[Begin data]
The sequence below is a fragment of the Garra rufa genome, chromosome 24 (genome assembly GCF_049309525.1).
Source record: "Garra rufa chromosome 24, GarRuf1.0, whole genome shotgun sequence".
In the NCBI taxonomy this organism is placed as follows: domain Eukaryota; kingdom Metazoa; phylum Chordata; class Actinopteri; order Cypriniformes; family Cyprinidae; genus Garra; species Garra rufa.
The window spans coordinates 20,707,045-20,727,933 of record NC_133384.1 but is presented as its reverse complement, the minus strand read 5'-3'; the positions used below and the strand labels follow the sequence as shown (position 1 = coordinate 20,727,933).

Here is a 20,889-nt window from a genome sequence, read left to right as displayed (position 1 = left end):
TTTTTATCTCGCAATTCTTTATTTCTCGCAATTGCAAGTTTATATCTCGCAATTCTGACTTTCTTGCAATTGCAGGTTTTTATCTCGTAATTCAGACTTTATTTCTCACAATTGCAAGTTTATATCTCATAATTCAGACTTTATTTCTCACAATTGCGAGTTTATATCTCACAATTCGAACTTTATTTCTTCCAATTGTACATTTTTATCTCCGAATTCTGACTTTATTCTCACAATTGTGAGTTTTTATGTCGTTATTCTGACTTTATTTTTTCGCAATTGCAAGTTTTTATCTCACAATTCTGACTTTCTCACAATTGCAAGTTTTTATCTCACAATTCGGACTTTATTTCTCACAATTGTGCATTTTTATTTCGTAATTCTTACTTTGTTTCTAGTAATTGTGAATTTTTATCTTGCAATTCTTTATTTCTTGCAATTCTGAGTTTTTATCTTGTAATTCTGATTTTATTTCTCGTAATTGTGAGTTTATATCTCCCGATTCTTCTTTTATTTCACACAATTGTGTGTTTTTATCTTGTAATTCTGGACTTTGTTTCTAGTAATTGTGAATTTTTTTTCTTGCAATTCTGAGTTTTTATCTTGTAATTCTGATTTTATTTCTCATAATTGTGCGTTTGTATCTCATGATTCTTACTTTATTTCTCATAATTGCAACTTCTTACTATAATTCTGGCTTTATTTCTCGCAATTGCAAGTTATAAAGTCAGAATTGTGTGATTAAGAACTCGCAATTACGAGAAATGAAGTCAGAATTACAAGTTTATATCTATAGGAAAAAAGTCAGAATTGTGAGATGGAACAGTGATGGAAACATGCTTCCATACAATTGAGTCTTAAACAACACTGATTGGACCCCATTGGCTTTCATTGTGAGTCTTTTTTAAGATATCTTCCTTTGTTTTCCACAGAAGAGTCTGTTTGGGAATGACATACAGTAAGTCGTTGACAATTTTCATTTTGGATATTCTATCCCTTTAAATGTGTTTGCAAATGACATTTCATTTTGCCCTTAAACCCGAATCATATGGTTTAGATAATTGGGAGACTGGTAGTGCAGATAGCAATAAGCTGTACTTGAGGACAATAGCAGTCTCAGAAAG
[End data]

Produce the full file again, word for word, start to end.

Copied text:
The sequence below is a fragment of the Garra rufa genome, chromosome 24 (genome assembly GCF_049309525.1).
Source record: "Garra rufa chromosome 24, GarRuf1.0, whole genome shotgun sequence".
In the NCBI taxonomy this organism is placed as follows: domain Eukaryota; kingdom Metazoa; phylum Chordata; class Actinopteri; order Cypriniformes; family Cyprinidae; genus Garra; species Garra rufa.
The window spans coordinates 20,707,045-20,727,933 of record NC_133384.1 but is presented as its reverse complement, the minus strand read 5'-3'; the positions used below and the strand labels follow the sequence as shown (position 1 = coordinate 20,727,933).

Here is a 20,889-nt window from a genome sequence, read left to right as displayed (position 1 = left end):
TTTTTATCTCGCAATTCTTTATTTCTCGCAATTGCAAGTTTATATCTCGCAATTCTGACTTTCTTGCAATTGCAGGTTTTTATCTCGTAATTCAGACTTTATTTCTCACAATTGCAAGTTTATATCTCATAATTCAGACTTTATTTCTCACAATTGCGAGTTTATATCTCACAATTCGAACTTTATTTCTTCCAATTGTACATTTTTATCTCCGAATTCTGACTTTATTCTCACAATTGTGAGTTTTTATGTCGTTATTCTGACTTTATTTTTTCGCAATTGCAAGTTTTTATCTCACAATTCTGACTTTCTCACAATTGCAAGTTTTTATCTCACAATTCGGACTTTATTTCTCACAATTGTGCATTTTTATTTCGTAATTCTTACTTTGTTTCTAGTAATTGTGAATTTTTATCTTGCAATTCTTTATTTCTTGCAATTCTGAGTTTTTATCTTGTAATTCTGATTTTATTTCTCGTAATTGTGAGTTTATATCTCCCGATTCTTCTTTTATTTCACACAATTGTGTGTTTTTATCTTGTAATTCTGGACTTTGTTTCTAGTAATTGTGAATTTTTTTTCTTGCAATTCTGAGTTTTTATCTTGTAATTCTGATTTTATTTCTCATAATTGTGCGTTTGTATCTCATGATTCTTACTTTATTTCTCATAATTGCAACTTCTTACTATAATTCTGGCTTTATTTCTCGCAATTGCAAGTTATAAAGTCAGAATTGTGTGATTAAGAACTCGCAATTACGAGAAATGAAGTCAGAATTACAAGTTTATATCTATAGGAAAAAAGTCAGAATTGTGAGATGGAACAGTGATGGAAACATGCTTCCATACAATTGAGTCTTAAACAACACTGATTGGACCCCATTGGCTTTCATTGTGAGTCTTTTTTAAGATATCTTCCTTTGTTTTCCACAGAAGAGTCTGTTTGGGAATGACATACAGTAAGTCGTTGACAATTTTCATTTTGGATATTCTATCCCTTTAAATGTGTTTGCAAATGACATTTCATTTTGCCCTTAAACCCGAATCATATGGTTTAGATAATTGGGAGACTGGTAGTGCAGATAGCAATAAGCTGTACTTGAGGACAATAGCAGTCTCAGAAAG